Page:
Breaks in Service

The regulations include rules for determining when a rehired employee may be treated as a new hire for purposes of the look-back measurement period safe harbors. If the period for which no hours of service are credited is at least 26 consecutive weeks, an employer may treat an employee who has an hour of service after that period, for purposes of determining the employee’s status as a full-time employee, as having terminated employment and having been rehired as a new employee. Alternatively, the employer can choose to apply a rule of parity for periods of less than 26 weeks under which an employee may be treated as having terminated employment if the period with no credited hours of service (of less than 26 weeks) is at least four weeks long and is longer than the employee’s period of employment immediately preceding that period with no credited hours of service.

 

Information Reporting on Health Coverage by Employers

ALEs must file IRS Form 1095-C, “Employer-Provided Health Insurance Offer and Coverage,” and IRS Form 1094-C, “Transmittal of Employer-Provided Health Insurance Offer and Coverage Information Returns,” with the IRS annually, no later than February 28 (March 31 if filed electronically) of the year immediately following the calendar year to which the return relates. This is the same filing schedule applicable to other information returns commonly filed by employers, such as Forms W-2 and 1099.

Also, ALEs are required to furnish a statement to each full-time employee that includes the same information provided to the IRS, by January 31 of the calendar year following the calendar year for which the information relates. The first statements to employees must be furnished for the 2015 year by January 31, 2016, and the first information returns to the IRS must be filed by February 28, 2016 (March 31, 2016, if filed electronically). It is perfectly acceptable for the Employer to simply provide its full-time employees with copies of the Form 1095-C that the employer files with the IRS. ALEs must furnish a Form 1095-C to each of their full-time employees on paper by mail, unless the recipient affirmatively consents to receive the statement in an electronic format. The requirement for affirmative consent to receive the statement in electronic format ensures that statements are furnished electronically only to individuals who are able to access them. An individual may consent on paper or electronically. If consent is on paper, the individual must confirm the consent electronically.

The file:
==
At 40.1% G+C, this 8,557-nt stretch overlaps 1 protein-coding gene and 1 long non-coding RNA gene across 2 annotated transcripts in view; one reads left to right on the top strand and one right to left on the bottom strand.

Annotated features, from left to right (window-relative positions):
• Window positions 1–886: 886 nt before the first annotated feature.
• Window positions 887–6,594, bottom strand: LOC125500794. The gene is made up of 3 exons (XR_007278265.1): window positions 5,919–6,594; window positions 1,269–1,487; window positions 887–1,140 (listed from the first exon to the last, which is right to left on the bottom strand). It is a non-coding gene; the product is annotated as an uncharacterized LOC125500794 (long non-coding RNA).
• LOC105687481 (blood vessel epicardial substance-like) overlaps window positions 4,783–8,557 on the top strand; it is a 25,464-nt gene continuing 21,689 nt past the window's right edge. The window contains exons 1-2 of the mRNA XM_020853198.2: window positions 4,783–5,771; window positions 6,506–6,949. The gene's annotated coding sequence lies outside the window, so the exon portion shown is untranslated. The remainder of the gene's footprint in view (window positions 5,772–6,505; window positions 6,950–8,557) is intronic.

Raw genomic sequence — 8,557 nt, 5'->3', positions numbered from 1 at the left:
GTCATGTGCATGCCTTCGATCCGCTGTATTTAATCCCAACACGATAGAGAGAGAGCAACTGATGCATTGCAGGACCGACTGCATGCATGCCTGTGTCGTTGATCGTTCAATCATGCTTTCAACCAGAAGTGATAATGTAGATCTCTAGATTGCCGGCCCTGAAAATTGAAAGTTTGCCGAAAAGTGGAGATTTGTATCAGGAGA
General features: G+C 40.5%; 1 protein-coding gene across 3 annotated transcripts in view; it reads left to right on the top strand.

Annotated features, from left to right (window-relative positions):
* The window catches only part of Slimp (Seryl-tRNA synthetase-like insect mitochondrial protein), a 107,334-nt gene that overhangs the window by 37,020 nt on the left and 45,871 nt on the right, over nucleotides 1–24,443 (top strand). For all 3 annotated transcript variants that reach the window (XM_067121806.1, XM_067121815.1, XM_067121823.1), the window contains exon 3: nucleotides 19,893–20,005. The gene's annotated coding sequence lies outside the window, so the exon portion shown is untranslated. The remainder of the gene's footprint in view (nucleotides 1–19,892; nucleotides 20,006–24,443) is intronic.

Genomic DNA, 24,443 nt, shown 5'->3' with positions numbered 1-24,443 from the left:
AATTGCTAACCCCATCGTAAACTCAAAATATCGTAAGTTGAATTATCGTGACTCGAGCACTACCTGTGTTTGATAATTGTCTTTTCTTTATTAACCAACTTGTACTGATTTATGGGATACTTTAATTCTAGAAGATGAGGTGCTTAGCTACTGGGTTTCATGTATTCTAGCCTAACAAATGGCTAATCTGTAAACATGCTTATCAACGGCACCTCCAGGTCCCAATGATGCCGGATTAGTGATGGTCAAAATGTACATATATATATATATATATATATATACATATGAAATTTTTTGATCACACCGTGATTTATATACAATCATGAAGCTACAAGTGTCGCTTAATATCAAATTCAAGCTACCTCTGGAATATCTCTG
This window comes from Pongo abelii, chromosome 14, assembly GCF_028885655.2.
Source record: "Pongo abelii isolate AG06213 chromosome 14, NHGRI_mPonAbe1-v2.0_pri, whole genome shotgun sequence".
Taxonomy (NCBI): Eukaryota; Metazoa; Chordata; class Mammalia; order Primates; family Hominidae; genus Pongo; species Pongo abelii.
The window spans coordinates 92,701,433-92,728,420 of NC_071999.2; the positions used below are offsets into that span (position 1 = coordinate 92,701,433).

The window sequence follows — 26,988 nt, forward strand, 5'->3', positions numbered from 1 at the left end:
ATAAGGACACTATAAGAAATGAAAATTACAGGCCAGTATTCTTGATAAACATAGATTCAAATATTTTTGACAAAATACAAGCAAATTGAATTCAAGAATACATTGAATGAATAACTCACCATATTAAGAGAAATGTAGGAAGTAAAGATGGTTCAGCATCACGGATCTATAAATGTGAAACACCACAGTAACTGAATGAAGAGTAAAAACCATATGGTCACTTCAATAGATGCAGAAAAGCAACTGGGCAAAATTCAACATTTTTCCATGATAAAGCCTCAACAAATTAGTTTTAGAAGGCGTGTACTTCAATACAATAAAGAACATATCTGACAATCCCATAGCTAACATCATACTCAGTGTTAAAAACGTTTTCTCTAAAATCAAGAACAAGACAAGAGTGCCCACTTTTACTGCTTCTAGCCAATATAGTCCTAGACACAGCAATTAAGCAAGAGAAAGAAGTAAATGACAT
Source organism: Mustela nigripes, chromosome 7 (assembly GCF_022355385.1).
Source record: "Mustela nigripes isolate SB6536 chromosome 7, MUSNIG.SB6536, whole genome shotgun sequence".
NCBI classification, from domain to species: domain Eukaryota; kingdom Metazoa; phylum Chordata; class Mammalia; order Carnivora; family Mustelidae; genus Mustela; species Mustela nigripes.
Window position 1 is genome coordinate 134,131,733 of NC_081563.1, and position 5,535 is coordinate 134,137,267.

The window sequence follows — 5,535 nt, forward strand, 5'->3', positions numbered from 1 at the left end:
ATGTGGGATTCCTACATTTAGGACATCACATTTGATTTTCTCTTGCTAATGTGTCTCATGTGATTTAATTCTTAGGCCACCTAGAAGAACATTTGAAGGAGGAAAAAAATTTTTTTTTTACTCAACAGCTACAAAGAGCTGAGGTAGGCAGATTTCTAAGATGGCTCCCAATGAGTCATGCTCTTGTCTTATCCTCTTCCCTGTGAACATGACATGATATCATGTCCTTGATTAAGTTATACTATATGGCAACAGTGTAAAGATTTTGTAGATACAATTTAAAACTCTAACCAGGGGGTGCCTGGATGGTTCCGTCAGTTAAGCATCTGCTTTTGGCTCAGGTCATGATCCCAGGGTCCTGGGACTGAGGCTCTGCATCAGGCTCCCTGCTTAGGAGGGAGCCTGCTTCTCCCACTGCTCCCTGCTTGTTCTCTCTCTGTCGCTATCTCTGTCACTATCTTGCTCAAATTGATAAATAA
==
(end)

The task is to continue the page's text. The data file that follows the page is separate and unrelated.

The information to be reported to the IRS on Form 1095-C includes identification of the ALE, identification of full-time employees to whom an offer of insurance coverage was made, and the duration of the offer. The statement to be furnished to full-time employees must include the identification of the employer and the same information required to be reported to the IRS for each full-time employee.   It is perfectly acceptable for the Employer to simply provide its full-time employees with copies of the Form 1095-C that the employer files with the IRS.

Employers that are self-insured, whether or not they are ALEs, must report information about employees (and their spouse and dependents) who enroll in coverage under the information reporting requirements for providers of minimum essential coverage. Self-insured employers that are ALEs must use Form 1095-C and the transmittal Form 1094-C to meet their reporting requirements. Employers who are not ALEs but who sponsor self-insured group health plans must report information about employees (and their spouse and dependents) who enroll in the coverage to their employees, even though the employers are not subject to the Employer Mandate. These non-ALEs must use Form 1095-B, “Health Coverage,” and the transmittal Form 1094-B, “Transmittal of Health Coverage Information Returns,” to meet the information reporting requirements for providers of minimum essential coverage.

 

Beware of “Miracle Cures” for Your Obamacare Ills

The 30-hour-per-week definition of “full-time” under ObamaCare will likely increase the number of employees who are eligible for coverage. One response to the new definition of “full-time” by ALEs may be to reduce part-time workers’ hours below 30 hours per week and consequently ensure that employees who typically work over 30 hours per week work more hours. Employers would be well-advised to review any such plans with attorneys familiar with the ERISA law.